There are many signs of resurgence in the Mount Burr township according to its general store owner Rosie Copelin. She said the local school enrolments were growing, businesses were expanding and house prices were rising.
It is now 20 years since production ceased at the Mount Burr Mill and 40 jobs were lost. The mill has not operated since December 2000 when it was closed at short notice by its New Zealand owners Carter Holt Harvey (CHH).
Ms Copelin said people were being attracted to Mount Burr because of the strong community spirit. “It has got a lot to offer and is a nice place to be,” Ms Copelin said. “It has always had a strong sporting base and it has a good school and kindy. You can come to Mount Burr and see lots of butterflies as well as see and hear the kookaburras.
“People have even told us they have seen the rare red-tailed black cockatoos, but we have not seen any. “When my husband George and I took over the store two and a half years ago there were houses in Mount Burr selling for only $40,000.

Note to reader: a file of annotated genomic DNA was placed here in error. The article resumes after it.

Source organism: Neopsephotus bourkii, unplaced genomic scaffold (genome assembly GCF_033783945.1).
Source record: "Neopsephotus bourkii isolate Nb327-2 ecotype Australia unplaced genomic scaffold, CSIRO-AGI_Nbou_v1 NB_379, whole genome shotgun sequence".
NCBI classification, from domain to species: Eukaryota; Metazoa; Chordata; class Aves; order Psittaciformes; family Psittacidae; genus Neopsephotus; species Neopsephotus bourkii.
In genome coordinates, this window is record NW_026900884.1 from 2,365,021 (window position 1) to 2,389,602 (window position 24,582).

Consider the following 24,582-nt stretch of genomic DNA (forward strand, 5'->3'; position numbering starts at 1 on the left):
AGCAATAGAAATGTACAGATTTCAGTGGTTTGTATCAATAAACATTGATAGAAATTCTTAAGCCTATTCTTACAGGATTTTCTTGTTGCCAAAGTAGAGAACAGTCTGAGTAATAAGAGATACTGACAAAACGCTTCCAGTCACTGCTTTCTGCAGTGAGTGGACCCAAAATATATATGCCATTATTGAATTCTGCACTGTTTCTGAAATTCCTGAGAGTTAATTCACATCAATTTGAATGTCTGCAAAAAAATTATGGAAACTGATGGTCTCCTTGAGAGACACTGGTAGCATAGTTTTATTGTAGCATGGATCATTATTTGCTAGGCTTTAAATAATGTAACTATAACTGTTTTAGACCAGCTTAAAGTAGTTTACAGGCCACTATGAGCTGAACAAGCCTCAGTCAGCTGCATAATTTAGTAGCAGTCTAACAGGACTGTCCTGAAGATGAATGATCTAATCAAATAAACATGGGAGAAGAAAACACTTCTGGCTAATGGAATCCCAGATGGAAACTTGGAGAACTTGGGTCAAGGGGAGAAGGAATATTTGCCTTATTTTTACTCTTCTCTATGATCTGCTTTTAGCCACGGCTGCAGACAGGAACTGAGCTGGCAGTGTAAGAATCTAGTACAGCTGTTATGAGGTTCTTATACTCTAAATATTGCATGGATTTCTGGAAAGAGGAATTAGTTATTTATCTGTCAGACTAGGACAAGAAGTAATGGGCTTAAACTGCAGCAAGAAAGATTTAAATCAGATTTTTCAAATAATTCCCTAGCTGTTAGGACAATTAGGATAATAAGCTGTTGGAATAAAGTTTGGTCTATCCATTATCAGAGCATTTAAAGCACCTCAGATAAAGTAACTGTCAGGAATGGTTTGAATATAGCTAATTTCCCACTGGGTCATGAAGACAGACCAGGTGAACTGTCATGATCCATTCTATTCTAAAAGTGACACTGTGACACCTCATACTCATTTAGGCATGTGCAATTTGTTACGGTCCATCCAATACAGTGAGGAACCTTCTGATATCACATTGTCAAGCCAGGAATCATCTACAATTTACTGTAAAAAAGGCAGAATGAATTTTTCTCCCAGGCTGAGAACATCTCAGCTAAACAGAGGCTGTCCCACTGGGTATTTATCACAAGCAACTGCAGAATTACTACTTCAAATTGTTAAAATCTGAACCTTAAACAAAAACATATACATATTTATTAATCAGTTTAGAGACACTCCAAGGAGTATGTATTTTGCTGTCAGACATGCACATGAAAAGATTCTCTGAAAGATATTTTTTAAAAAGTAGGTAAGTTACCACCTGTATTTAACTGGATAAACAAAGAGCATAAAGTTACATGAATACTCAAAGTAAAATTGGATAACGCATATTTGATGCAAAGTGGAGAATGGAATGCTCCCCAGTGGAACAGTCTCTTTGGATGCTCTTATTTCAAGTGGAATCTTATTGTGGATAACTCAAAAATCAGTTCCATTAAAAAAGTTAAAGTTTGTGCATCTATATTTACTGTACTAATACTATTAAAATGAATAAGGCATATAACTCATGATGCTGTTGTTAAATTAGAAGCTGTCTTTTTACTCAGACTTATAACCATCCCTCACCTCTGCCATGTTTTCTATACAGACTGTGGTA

“The last house for sale in Mount Burr was only on the market one day and sold for $178,000. “There is nothing to buy or rent at the moment and houses are turning over quickly.” In the commercial world, there are two Mount Burr properties acting as Air BnBs while the adjacent nursery has changed hands.
For their part, the Copelins have upgraded their shop and expanded the range of general and food lines. Hailing from the USA, the American food served up by Mr Copelin is proving to be quite a drawcard.
Special interest groups such as vintage car clubs, cyclists and horse riders make a point of stopping at the Thomas Drive premises. Ms Copelin is pleased the State Government has built a new shed for the Mount Burr CFS while Wattle Range Council is about to seal some of the town’s service roads.
However, she has called on the two tiers of government to help Mount Burr in other ways. She said the public toilets need to be upgraded, an RV Park would be welcomed and a second illuminated bushfire warning sign was required. “We also need signs pointing the way to Mount Burr as Glencoe has lots of them,” she said.
The Mount Burr township is within a decade of marking its centenary and many of the former mill buildings remain.